How can we resist you?

27 01 2013


ᗅᗺᗷᗅ were loved worldwide, but it was Down Under where they first found fame, writes Neil McMahon

Stars in our eyes … Swedish pop supergroup Abba. Photo: Penny Stephens

Fittingly, Abba conquered us most completely while sitting around a campfire, where the likes of Lawson and Banjo long ago found Australians most comfortable absorbing the music and the myths that brought them together.

But neither of our national poets could have imagined this: the birth in 1976 of a fresh legend as foreign as could be to the land of the jolly swagman. Like Paterson’s morose sheep thief, Abba’s Fernando was a man once young and full of life, but there the similarities ended.

Neither the song nor the singers had any logical claim on Australian hearts. These were Swedes, singing about a Mexican, sitting around a shabby piece of studio fakery purporting to be a campfire – not a jolly jumbuck in sight.

But, my, how we loved them.

For 14 weeks in early 1976, Fernando drove the nation to distraction as it stayed atop the singles chart for so long that it was banned in Sunday church, otherwise known as Countdown, where high priest Ian ”Molly” Meldrum learned he’d made a big mistake in banishing the fireside film clip.

As Meldrum recalls in Bang a Boomerang, a new documentary exploring Australia’s love affair with the Swedish foursome, this was not a relationship to be trifled with.

”After the 10th, 11th week and it was still No.1, I made this rash decision that we can’t play it again … we’ll show it as No.1, but we’ll then show in full our prediction for what we think will be the next No.1,” Meldrum recalls in the program, airing January 30 on the ABC. ”And all hell broke loose. The ABC switchboard was jammed.

”People complaining, how dare we not play this song again.”

Meldrum was not the only music industry figure startled by the intensity of Australia’s affection for the Swedes, though by 1976 he’d had a while to get used to it.

As Bang a Boomerang tells it, it was Countdown’s hunger for video clips to fill its weekly airtime that played a critical role in Abba’s explosion as a musical force. The documentary aims to put on the historical record once and for all the truth: that while the 1974 Eurovision Song Contest may have been the band’s first big break, the true birth of Abba as global pop conquerors began in Australia.

It is a compelling case. As Meldrum says, it was only his badgering of RCA – the group’s local record company – that persuaded them to release the album track Mamma Mia as a single.

Thanks to its accompanying video clip – which established the trademark Abba visual style – the song went gangbusters.

”They had no option but to release it as a single,” Meldrum says.

Meldrum was a key player, but just as instrumental was RCA’s Australian PR rep, Annie Wright. She was in her early 20s then, and was the go-between for the dealings between Countdown and the faraway Swedes.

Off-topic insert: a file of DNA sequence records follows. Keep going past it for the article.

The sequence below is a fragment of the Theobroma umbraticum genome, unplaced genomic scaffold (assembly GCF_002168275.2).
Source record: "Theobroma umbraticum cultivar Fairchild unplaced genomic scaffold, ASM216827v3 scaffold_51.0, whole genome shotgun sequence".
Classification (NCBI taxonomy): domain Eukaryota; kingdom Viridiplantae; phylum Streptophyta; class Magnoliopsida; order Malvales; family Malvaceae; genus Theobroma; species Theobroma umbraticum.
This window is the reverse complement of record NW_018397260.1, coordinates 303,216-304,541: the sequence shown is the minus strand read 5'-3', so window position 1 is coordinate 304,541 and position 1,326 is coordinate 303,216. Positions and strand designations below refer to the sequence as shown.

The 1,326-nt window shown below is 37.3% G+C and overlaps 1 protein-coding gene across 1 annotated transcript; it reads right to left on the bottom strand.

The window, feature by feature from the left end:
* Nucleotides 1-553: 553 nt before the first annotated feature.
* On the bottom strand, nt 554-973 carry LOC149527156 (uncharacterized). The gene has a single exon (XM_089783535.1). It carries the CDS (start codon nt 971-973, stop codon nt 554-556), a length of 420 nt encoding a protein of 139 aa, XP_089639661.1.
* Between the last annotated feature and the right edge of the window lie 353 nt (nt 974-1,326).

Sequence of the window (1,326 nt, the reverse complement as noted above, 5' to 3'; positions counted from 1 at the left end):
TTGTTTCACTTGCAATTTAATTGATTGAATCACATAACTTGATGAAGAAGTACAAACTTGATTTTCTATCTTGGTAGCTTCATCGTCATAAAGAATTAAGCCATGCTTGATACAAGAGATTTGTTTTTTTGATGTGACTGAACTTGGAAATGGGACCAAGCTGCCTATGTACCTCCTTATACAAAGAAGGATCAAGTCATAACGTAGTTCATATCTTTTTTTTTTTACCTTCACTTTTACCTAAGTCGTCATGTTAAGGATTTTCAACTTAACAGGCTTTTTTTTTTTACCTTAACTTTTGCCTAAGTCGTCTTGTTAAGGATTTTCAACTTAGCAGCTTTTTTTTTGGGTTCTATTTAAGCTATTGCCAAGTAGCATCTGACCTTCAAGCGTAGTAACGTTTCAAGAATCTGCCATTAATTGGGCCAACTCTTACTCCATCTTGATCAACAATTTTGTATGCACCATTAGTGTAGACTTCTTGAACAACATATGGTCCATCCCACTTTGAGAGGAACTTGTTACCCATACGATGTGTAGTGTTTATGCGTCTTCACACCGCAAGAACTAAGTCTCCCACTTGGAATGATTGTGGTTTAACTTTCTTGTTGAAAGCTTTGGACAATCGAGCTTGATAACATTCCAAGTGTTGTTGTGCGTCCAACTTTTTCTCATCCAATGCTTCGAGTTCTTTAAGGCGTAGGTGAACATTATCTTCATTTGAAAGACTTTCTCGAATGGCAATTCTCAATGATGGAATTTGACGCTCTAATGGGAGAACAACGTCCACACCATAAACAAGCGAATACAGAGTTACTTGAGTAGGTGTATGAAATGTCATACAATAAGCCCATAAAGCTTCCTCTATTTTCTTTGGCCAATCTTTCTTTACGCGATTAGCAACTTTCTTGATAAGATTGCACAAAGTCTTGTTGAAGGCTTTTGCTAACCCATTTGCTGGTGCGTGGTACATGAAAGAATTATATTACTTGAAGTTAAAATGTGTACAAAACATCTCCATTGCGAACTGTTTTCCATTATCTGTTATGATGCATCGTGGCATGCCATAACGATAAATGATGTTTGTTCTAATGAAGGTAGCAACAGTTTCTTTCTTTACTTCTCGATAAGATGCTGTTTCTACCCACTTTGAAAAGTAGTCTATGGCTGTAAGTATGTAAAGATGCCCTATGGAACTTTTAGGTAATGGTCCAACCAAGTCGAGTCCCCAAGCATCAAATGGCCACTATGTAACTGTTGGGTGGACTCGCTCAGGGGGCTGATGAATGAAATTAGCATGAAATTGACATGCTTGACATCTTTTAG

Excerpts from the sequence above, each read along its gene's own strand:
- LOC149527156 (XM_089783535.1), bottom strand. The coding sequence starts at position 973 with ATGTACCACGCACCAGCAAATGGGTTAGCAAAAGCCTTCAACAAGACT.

”I had no idea what lay before me,” Wright says. ”It was just an explosion. We knew they were perfect pop songs but no one could have predicted the extent of how Australia would embrace them. It was like nothing I’ve ever experienced before or since.”

Wright would become an Abba intimate – through 1975, when she delivered the video clips that won over the Countdown crowd; in 1976, when she was side-by-side with the group on a promotional tour; and then in 1977, the year of the band’s astonishing concert tour.

The 1976 trip should have been warning of what was to come: a Reg Grundy-funded TV special hosted by Daryl Somers drew higher ratings than the moon landing. But the ’77 tour stunned even industry veterans who thought they’d seen it all, Wright says.

”It was very surreal, for everyone, from [promoter] Paul Dainty, to the band themselves … Nothing has ever come close to the hysteria, the adoration. And most people never knew that Australia was where they broke.”

Bang a Boomerang sets the record straight on that score, and for those who played a part in that long-ago madness it is a welcome documentation of a time they will never forget.

For Annie Wright, who grew so close to the band they invited her to Sweden to holiday on their private island, the memories are many.

Among her favourites is the anxiety that preceded the group’s Sydney concert in March 1977, which was threatened by wet and wild weather.

But Wright had a direct line to god, or a reasonable facsimile: legendary weatherman Alan Wilkie.

”I was ringing him at Channel Nine every hour,” Wright says.

”I had a hotline – no mobiles in those days, no emails or faxes – I was calling him every day prior to the concert. He was great, and we were living on hope.

”But the show must go on. Paul Dainty had written on the tickets, ‘Come rain or shine’. I bet he regretted that.

”And they went on despite it being dangerous. Frida had a fall, they were mopping down the stage constantly. But the audience didn’t care. There was just this great love and it was mutual.

”They loved performing for Australians, they loved the reaction. It became a real family, Australians became their family.”

Nearly four decades later, the love affair continues – despite that 1977 tour being the first and last time the group performed here in concert.

There was a period of estrangement – the documentary shows just how deathly uncool Abba became for a time – but affections were re-established with fervour many years ago.

Wright is delighted the history of Abba has been preserved in documentary form.

”It made sense to tell a new generation where it began. I’m surprised even people of my generation don’t realise that it all started in Australia.”

Bang a Boomerang, ABC1 on Wednesday at 8.30pm

Sydney Morning Herald

Date January 28, 2013




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